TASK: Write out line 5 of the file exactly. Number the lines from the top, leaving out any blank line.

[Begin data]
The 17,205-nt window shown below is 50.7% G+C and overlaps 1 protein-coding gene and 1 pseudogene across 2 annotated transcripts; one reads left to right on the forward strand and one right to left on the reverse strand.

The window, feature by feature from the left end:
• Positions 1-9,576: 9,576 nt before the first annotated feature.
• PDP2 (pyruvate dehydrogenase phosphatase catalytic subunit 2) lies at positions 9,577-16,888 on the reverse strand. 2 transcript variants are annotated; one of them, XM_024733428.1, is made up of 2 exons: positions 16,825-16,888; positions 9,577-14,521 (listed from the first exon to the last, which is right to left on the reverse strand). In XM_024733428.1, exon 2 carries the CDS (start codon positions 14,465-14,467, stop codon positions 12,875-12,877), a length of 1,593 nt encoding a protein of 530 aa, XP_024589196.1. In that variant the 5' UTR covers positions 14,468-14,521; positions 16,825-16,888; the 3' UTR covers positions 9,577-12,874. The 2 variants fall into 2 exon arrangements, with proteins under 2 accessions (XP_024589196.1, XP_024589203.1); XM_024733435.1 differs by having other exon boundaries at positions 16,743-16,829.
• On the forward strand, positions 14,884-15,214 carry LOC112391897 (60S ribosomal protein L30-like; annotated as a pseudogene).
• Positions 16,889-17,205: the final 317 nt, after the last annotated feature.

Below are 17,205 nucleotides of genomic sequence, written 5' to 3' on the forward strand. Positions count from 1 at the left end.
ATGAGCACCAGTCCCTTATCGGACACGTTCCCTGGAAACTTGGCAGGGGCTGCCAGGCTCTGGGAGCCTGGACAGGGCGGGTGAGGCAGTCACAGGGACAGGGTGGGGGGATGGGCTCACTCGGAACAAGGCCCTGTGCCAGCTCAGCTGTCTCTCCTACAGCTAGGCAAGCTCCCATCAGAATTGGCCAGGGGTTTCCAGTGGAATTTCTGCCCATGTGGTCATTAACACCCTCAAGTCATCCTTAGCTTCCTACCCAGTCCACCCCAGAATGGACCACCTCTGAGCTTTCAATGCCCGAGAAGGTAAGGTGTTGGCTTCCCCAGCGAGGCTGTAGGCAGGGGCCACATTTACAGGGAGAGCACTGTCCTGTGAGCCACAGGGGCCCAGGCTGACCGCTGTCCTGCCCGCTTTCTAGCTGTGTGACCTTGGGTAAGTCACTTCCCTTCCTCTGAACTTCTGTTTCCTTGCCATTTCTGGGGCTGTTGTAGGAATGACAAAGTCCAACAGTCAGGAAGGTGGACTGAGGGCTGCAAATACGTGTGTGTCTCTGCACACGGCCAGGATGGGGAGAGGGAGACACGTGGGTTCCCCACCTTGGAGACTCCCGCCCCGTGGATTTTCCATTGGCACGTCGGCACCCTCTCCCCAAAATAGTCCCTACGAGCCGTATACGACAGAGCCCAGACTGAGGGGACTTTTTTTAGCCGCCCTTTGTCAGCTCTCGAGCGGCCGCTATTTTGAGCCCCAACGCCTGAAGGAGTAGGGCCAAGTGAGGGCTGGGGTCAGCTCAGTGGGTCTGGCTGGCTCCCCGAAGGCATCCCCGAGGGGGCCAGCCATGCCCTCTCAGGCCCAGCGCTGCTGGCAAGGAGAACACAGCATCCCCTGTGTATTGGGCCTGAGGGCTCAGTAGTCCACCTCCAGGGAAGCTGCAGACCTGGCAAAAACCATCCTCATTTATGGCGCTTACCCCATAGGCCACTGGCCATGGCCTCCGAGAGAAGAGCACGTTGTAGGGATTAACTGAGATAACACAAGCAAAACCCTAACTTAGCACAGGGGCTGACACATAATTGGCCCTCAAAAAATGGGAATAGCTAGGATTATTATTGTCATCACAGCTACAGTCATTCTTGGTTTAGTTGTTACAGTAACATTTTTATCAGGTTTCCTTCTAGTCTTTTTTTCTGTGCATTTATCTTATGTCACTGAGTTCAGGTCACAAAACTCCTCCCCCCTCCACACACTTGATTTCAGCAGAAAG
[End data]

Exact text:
• On the forward strand, positions 14,884-15,214 carry LOC112391897 (60S ribosomal protein L30-like; annotated as a pseudogene).